Brian's Brain is a cellular automaton devised by Brian Silverman, which is very similar to his Seeds pattern. It consists of an infinite two-dimensional grid of cells, but unlike Seeds, each cell may be in one of three states: on, dying, or off. Each cell is considered to have eight neighbors (Moore neighborhood), as in Seeds and Conway's Game of Life. In each time step, a cell turns on if it was off but had exactly two neighbors that were on, just like the birth rule for Seeds. All cells that were "on" go into the "dying" state, which is not counted as an "on" cell in the neighbor count, and prevents any cell from being born there. Cells that were in the dying state go into the off state.
Because of the cellular automaton's name, some websites compare the automaton to a brain and each of its cells to a neuron, which can be in three different states: ready (off), firing (on), and refractory (dying).
The "dying state" cells tend to lead to directional movement, so almost every pattern in Brian's Brain is a spaceship. Many spaceships are rakes, which emit other spaceships. Another result is that many Brian's Brain patterns will explode messily and chaotically, and often will result in or contain great diagonal waves of on and dying cells. For example, a 2x2 block of on cells will result in an ever-expanding diamond consisting of four diagonal waves that move across the plane at the pattern's speed of light.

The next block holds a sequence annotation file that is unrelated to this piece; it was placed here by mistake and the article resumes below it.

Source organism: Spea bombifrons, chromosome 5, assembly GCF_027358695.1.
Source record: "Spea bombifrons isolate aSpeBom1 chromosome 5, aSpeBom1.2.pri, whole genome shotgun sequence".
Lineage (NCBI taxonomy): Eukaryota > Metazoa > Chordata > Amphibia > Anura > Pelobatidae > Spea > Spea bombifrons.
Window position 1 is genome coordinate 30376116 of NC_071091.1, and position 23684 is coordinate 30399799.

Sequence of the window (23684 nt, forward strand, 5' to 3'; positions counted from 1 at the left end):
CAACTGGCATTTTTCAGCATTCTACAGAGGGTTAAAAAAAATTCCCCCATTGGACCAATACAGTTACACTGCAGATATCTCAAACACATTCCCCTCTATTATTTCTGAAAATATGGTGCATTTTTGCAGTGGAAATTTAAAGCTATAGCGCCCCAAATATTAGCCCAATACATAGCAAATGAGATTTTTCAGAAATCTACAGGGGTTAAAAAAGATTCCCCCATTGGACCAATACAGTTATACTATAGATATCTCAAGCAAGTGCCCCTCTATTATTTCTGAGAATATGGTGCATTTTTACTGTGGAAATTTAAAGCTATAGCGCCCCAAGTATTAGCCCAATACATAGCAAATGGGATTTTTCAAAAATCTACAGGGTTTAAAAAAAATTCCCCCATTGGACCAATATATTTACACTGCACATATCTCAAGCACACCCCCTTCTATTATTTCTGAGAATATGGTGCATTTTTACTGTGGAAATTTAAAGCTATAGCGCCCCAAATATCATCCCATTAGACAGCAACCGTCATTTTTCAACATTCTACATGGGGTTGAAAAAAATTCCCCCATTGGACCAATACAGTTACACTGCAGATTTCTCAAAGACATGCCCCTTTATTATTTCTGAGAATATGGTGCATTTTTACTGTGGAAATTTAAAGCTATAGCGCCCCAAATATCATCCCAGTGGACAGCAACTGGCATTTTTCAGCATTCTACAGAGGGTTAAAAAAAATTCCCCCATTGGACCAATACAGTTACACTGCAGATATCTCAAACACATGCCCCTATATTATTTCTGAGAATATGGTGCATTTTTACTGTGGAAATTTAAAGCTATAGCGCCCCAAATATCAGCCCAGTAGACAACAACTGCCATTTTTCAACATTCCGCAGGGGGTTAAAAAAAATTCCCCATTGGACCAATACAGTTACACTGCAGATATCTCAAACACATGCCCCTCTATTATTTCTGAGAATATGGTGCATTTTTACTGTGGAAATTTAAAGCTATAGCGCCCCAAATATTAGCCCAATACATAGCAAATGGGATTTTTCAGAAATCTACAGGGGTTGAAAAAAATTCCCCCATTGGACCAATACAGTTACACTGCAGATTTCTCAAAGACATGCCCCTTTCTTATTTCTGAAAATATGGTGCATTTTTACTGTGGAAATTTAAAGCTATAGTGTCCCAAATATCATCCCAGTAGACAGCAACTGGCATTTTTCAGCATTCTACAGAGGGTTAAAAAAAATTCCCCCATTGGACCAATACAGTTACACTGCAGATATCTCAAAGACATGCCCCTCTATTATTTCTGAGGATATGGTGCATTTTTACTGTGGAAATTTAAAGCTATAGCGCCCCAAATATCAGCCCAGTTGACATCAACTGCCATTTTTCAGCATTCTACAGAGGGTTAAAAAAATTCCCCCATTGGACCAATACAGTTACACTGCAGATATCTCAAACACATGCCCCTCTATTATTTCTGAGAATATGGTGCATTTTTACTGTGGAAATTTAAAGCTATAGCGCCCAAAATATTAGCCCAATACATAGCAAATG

- Resnick, Mitchel; Silverman, Brian (1996-02-04). "Exploring Emergence: The Brain Rules". MIT Media Laboratory, Lifelong Kindergarten Group. Retrieved 2008-12-15.
- Evans, M. Steven (2002-01-28). "Cellular Automata - Brian's Brain". Retrieved 2009-05-17.
- Wójtowicz, Mirek (2001-09-15). "Cellular Automata rules lexicon - Generations". Mirek's Cellebration documentation. Retrieved 2009-05-17.
|P ≟ NP||This theoretical computer science–related article is a stub. You can help Wikipedia by expanding it.|